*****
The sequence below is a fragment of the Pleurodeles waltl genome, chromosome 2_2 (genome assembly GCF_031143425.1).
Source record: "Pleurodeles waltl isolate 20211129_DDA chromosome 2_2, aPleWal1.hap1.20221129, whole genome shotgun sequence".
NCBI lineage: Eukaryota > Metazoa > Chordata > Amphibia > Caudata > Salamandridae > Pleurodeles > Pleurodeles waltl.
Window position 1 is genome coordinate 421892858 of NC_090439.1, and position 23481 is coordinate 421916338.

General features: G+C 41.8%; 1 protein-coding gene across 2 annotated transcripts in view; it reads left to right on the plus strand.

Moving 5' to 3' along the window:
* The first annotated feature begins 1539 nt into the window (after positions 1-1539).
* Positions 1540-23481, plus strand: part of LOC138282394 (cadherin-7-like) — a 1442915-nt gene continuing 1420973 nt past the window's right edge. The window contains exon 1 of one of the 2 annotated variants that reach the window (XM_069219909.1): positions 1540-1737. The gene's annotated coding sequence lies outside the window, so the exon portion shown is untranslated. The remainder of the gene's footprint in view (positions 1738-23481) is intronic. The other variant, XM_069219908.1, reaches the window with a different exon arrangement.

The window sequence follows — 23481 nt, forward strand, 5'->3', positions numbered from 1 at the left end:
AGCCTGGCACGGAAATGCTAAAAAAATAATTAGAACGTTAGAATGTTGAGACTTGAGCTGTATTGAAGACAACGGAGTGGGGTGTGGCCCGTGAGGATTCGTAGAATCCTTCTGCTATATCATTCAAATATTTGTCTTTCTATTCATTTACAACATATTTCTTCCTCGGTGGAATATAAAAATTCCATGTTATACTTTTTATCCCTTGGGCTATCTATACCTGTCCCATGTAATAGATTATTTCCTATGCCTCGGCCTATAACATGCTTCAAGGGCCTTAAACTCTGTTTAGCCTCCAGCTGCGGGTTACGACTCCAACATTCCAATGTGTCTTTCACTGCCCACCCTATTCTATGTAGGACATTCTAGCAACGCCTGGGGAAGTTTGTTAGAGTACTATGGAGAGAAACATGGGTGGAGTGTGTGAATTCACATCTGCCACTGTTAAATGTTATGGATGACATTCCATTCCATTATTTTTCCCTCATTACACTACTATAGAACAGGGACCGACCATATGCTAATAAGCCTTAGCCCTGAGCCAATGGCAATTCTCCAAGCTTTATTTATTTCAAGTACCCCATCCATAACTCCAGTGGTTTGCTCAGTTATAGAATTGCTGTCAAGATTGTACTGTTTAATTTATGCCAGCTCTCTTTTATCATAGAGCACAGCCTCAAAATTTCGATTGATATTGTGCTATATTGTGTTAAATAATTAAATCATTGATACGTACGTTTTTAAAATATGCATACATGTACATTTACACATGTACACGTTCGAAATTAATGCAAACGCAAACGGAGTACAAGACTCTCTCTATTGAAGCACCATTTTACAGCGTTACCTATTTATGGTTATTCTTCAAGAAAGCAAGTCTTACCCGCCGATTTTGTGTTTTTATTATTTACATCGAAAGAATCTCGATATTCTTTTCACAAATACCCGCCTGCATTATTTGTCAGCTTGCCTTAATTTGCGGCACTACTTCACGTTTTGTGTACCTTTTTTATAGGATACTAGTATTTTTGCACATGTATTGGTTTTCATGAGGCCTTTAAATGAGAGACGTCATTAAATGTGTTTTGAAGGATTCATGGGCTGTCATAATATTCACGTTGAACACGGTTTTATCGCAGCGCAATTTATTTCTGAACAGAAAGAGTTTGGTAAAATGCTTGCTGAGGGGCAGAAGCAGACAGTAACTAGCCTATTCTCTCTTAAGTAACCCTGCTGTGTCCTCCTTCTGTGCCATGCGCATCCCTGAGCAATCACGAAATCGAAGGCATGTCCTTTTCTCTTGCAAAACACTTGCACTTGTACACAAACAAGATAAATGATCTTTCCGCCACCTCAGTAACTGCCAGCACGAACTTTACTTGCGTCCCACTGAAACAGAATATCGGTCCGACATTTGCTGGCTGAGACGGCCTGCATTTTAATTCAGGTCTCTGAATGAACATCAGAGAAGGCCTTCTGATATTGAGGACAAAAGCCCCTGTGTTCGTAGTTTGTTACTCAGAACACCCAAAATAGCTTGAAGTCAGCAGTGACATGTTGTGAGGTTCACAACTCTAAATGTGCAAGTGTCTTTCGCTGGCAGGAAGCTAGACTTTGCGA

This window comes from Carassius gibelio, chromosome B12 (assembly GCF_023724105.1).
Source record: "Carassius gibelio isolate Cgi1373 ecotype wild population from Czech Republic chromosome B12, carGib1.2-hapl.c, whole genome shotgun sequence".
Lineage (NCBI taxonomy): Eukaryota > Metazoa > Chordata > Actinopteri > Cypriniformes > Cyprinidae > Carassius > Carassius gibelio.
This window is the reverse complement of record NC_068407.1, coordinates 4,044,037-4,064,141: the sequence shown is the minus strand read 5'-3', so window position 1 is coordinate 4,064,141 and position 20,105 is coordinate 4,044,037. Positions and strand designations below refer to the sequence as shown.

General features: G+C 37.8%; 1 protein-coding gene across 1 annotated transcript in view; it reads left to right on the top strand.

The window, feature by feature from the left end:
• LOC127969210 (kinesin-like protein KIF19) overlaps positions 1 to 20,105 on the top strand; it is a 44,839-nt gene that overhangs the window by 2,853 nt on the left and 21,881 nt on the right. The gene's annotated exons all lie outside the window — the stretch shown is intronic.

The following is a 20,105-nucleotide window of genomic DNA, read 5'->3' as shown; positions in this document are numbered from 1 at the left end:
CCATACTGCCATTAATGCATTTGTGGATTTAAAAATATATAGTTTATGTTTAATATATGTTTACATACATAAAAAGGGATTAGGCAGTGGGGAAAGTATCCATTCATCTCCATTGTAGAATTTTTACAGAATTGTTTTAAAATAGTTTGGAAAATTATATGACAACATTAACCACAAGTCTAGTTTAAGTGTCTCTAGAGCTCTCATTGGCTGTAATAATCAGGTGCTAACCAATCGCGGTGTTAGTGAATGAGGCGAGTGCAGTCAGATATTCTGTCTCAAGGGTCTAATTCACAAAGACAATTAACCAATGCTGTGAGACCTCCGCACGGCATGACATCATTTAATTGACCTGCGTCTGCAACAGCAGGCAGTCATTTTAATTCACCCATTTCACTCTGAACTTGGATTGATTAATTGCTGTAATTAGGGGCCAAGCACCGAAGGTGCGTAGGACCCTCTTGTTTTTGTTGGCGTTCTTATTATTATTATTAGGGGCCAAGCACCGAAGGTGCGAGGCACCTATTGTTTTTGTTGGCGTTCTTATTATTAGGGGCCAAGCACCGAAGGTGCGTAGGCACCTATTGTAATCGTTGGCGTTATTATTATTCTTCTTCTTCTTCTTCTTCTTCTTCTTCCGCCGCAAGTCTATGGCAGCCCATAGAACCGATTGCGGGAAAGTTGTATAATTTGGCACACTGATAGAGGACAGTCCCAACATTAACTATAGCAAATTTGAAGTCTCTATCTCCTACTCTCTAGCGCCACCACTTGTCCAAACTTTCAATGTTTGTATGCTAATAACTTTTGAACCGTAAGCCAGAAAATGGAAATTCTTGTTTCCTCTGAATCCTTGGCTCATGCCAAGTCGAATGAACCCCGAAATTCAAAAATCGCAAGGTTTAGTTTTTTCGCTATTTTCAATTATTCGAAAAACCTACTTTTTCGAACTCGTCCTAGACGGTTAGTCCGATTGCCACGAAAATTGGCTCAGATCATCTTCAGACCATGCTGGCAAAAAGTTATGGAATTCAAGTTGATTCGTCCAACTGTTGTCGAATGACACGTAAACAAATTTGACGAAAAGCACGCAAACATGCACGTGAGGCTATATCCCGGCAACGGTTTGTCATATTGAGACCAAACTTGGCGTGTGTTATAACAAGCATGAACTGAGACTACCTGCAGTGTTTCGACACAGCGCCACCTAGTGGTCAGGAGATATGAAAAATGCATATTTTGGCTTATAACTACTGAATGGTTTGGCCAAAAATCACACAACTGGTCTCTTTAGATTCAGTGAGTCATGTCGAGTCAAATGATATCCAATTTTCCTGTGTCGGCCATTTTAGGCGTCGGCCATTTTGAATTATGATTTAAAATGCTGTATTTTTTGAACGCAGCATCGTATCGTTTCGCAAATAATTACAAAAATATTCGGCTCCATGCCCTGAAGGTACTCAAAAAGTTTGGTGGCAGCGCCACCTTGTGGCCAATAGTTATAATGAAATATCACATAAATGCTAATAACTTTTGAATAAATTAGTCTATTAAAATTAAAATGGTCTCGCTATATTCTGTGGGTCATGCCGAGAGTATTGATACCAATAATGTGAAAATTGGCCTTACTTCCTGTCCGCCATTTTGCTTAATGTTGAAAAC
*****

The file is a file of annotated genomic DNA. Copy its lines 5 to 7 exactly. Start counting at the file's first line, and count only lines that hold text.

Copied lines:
General features: G+C 41.8%; 1 protein-coding gene across 2 annotated transcripts in view; it reads left to right on the plus strand.

Moving 5' to 3' along the window:
* The first annotated feature begins 1539 nt into the window (after positions 1-1539).